Dark matter is slowing the Milky Way’s rotation, according to new research.
According to physicists from the University of Oxford and University College London (UCL), dark matter is slowing down the spin of the Milky Way’s galactic bar.
For more than 30 years, scientists have hypothesized that the Milky Way’s galactic bar is slowing down. Now, researchers from the University of Oxford and the University College London (UCL) have proof.
The galactic bar is the Milky Way’s central region, which is home to billions of stars.
The researchers saw the Hercules stream, a massive group of stars that revolves around the Milky Way’s centre at the same speed as the galactic bar, using the European Space Agency’s (ESA) Gaia Telescope.
The stars travel further out as the speed of the bar slows.
The spinning bar acts as a gravitational trap for the stars, similar to how rocks in the asteroid belt follow Jupiter’s orbit.
According to study published in the Monthly Notices of the Royal Astronomical Society, astronomers discovered that stars have a “chemical fingerprint.”
This element is found in heavier metals, indicating that the stars have moved away from the galactic center, where the stars and gas have more elements.
The scientists was able to prove that the galactic bar has slowed by at least 24% since it initially formed – roughly 13 billion years ago – using the data.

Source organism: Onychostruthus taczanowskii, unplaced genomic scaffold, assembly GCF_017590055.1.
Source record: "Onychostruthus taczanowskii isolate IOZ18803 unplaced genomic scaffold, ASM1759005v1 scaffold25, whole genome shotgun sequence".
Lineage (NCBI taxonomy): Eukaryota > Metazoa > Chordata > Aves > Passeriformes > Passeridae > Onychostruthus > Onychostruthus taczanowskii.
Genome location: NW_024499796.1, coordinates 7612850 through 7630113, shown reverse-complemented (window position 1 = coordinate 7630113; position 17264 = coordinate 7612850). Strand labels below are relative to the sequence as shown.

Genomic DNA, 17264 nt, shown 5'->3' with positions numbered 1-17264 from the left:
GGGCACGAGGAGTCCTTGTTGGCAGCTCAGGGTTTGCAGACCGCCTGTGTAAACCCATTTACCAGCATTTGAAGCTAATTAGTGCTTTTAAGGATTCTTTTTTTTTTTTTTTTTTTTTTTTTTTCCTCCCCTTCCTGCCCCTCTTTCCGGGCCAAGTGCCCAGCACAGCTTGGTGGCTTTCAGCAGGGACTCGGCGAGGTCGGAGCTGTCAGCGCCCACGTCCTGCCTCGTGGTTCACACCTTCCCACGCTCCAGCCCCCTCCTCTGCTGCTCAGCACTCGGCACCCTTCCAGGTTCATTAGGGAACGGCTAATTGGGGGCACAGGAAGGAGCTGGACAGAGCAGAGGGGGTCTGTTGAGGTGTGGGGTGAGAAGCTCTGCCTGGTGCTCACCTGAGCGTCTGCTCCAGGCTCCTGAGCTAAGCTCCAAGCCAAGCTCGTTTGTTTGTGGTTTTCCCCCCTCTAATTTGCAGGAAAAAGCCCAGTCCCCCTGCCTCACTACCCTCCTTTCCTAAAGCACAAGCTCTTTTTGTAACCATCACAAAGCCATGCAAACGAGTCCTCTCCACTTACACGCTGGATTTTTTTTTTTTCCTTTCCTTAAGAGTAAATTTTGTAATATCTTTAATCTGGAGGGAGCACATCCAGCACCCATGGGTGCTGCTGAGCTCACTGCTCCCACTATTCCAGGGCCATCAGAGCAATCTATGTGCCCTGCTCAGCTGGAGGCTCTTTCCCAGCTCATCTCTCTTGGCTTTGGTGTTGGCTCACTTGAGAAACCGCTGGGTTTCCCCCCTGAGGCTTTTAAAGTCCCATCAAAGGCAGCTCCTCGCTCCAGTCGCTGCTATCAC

According to the researchers, this reveals a lot about the nature of dark matter, which acts as a counterweight to spin.
“Astrophysicists have long assumed that the spinning bar at the center of our galaxy is slowing down, but we have uncovered the first proof of this happening,” said co-author Dr Ralph Schoenrich of UCL Physics & Astronomy.
“Dark matter must be the counterweight slowing this spin.
“Until now, we’ve only been able to infer dark matter by mapping galaxies’ gravitational potentials and eliminating visible matter’s contribution.
“Our finding gives a novel form of dark matter measurement—not of its gravitational energy, but of its inertial mass (dynamical response), which slows the bar’s spin.”
“Our result gives a novel perspective for restricting the nature of dark matter, as different models will modify this inertial pull on the galaxy bar,” said co-author and PhD student Rimpei Chiba of the University of Oxford.
“We discovered the same thing.” Brinkwire Summary News.